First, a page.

In today’s world the problem of distance no longer exists, and migrants, expats, cosmopolitans, travellers and the simply lost became its permanent residents a long time ago. They’re best placed to know one of those concrete barriers between people of different nationalities, the notorious difference in mentalities. Are there ways to overcome it and do you need to?
It always amuses me to hear exactly the same question from my friends when they’ve heard me talking on the phone to my relatives back home; ‘You’ve fallen out, right?’ For some reason the intonations and speech patterns many Russians use on the phone sound to the typical Dutch ear like an argument. I grew up in Russia, but I’ve lived outside my country for the past 25 years, mainly in Amsterdam and Barcelona. Have I become a regular, thrifty Dutchman, who values tolerance and moderation in all things? I’m afraid I haven’t. Do I resemble a hot-blooded Spaniard who knows how to enjoy life without hurrying? I doubt it. Have I stopped being a lackadaisical Russian who believes in the supernatural and fantastical? No, I failed there, too.
Our organism does, it’s true, more often react to something alien by refusing and rejecting it
Every nation has its predominant characteristics that are especially noticable to people looking at them from outside. The unrestrained emotiveness of the Spanish, the artficial smile and boundless optimism of the American, the anxiously knitted brows of the Russian… Which is most like you? When our basic nature, the very foundation of our selves, collides with other people’s, this usually takes place not on the level of our convictions, but on the level of feelings. Indignation, outrage, fury, repulsion or their opposites, interest, attraction, charm, all help us find our place in the world. Our organism does, it’s true, more often react to something alien by refusing and rejecting it. In a way this is like trying to swallow something that would usually strike us as inedible. Let’s suppose all your life, day in, day out, you’ve had a diet of Russian borshch or German sausage, washing it down with kvas or beer, and then you go to Bangkok where there is a lively trade in deep-fried , crispy … grasshoppers and cockroaches. Try some! Me? No thanks, I’ve suddenly lost my appetite.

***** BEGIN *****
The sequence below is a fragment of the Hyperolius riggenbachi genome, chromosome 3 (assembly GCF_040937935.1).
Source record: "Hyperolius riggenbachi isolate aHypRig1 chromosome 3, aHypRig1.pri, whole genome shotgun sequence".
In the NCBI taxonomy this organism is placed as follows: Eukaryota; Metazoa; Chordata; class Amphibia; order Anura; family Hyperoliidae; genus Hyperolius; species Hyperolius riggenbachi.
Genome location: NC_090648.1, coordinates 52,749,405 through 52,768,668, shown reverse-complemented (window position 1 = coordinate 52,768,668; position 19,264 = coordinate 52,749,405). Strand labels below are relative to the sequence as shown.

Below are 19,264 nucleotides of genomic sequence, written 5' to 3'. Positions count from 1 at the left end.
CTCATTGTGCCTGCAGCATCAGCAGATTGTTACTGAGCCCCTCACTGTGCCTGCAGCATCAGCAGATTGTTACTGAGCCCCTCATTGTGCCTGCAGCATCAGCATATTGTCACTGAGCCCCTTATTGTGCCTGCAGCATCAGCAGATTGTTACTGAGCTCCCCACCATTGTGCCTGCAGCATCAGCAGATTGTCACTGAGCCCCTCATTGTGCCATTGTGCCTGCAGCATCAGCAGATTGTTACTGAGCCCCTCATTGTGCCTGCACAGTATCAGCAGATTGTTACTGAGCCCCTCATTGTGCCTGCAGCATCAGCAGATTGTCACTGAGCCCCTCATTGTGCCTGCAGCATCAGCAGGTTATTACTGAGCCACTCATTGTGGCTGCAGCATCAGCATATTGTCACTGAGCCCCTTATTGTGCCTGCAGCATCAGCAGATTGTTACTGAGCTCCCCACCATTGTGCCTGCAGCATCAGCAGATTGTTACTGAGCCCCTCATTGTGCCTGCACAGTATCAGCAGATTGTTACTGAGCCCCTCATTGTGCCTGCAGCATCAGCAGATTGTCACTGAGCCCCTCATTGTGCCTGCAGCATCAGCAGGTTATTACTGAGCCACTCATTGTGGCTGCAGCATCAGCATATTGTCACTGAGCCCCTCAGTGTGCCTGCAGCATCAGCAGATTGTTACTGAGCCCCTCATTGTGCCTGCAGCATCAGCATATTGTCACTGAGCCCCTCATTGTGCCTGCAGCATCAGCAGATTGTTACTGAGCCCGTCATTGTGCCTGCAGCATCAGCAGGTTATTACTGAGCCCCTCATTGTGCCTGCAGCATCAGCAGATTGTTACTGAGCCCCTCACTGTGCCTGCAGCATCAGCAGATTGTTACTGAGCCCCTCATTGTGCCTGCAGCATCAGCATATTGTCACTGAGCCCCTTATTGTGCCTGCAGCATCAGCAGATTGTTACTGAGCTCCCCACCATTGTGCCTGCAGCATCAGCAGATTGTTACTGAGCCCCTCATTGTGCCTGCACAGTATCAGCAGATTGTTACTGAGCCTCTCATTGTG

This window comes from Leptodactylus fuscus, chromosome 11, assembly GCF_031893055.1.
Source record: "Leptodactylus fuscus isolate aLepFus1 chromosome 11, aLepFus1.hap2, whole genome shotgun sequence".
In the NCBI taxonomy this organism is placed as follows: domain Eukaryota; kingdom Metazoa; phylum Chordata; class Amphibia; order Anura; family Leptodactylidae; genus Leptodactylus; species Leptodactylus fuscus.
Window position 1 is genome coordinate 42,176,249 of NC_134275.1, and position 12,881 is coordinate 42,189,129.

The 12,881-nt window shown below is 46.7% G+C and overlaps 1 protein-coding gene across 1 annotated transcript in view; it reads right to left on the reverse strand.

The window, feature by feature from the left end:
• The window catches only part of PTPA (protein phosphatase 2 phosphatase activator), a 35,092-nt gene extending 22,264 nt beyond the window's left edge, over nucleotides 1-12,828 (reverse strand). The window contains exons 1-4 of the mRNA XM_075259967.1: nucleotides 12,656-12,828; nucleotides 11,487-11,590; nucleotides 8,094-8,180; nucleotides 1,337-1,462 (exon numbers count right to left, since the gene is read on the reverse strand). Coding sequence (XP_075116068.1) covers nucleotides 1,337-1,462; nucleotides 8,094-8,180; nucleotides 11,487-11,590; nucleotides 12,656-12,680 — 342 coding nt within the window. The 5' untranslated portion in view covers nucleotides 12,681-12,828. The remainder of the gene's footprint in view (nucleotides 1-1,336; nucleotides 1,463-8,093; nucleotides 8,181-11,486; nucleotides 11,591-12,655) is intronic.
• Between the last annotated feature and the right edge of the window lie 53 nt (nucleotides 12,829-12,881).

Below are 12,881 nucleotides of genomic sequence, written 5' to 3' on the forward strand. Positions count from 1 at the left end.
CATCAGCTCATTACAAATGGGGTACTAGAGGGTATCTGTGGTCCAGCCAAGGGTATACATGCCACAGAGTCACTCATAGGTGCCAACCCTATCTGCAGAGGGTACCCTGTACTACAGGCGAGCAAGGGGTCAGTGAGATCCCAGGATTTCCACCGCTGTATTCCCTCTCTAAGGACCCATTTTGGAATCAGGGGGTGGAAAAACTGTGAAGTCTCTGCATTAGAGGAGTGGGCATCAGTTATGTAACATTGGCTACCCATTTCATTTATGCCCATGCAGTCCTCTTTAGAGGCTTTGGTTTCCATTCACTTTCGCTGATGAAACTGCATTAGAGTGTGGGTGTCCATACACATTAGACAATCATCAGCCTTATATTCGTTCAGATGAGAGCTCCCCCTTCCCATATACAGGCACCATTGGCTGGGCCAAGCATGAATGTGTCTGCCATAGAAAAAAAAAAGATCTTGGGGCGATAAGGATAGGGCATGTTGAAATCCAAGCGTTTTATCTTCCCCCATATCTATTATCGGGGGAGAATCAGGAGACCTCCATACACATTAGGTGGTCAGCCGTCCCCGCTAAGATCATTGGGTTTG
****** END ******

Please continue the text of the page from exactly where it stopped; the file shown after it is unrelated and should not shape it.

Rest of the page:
They define us and our belonging to one or another culture, shape our attitude to such concepts as friendship, love, patriotism, money, personal space…
It’s been noted that our mentality is especially visible in situations of stress or agitation. Being kissed by a Spaniard at their very first meeting might be off-putting to the restrained British, and the cool reserve of Russians might make them appear badly brought up or even rude to an American with his mile-wide smile. It’s in the zone of feelings that we understand how different we are in temperament , how strongly we differ in the norms and values we carry inside our personal consciousness and collective unconscious. They define us and our belonging to one or another culture, shape our attitude to such concepts as friendship, love, patriotism, money, personal space… And the problem is not that we sometimes look at all these things differently, but that prejudice, hiding behind a range of stereotypes, does not let us see the real, living person with all his merits and deficiencies.
Each of these entrenched stereotypes points to the impossibility of the object of your adoration being a decent man or woman, faithful, honest and worthy of your love
The most glaring example of this kind of situation is when you fall in love with a foreigner and want to start a family. In listening to your friends or even to the quiet whisper coming from the depths of your own subconscious, there is a great risk of hearing something like: ‘Be warned! You know they’re all drunks/ misers/ spendthrifts/ crooks/ womanisers’. Each of these entrenched stereotypes points to the impossibility of the object of your adoration being a decent man or woman, faithful, honest and worthy of your love. In brief, unable to live and behave as one should. Yet how, pray, should one?
How, let’s say, is ‘mañana’, that carefree Spanish ‘tomorrow’ better or worse than a Russian ‘perhaps’ or Anna Karenina-style melodrama?
Two extremes are possible here. The first is to re-educate the foreigner, wipe the uncomfortable differences from the face of the earth. The second is to take on new characteristics yourself, adapt and reject your own self. You can achieve a result in both cases, but there are no guarantees that at this point another truth will not be revealed to you – that living with your own image and likeness is boring. Furthermore, who said that you are without sin? How, let’s say, is ‘mañana’, that carefree Spanish ‘tomorrow’ (all too often meaning ‘never’) better or worse than a Russian ‘perhaps’ or Anna Karenina-style melodrama? Not to feel that you are yourself or to lose the person you are by obsessing about a difference in mentality is far sadder than colliding over the differences which make us interesting to each other, and, consequently, give us every chance of coming to a meeting of minds and genuine intimacy.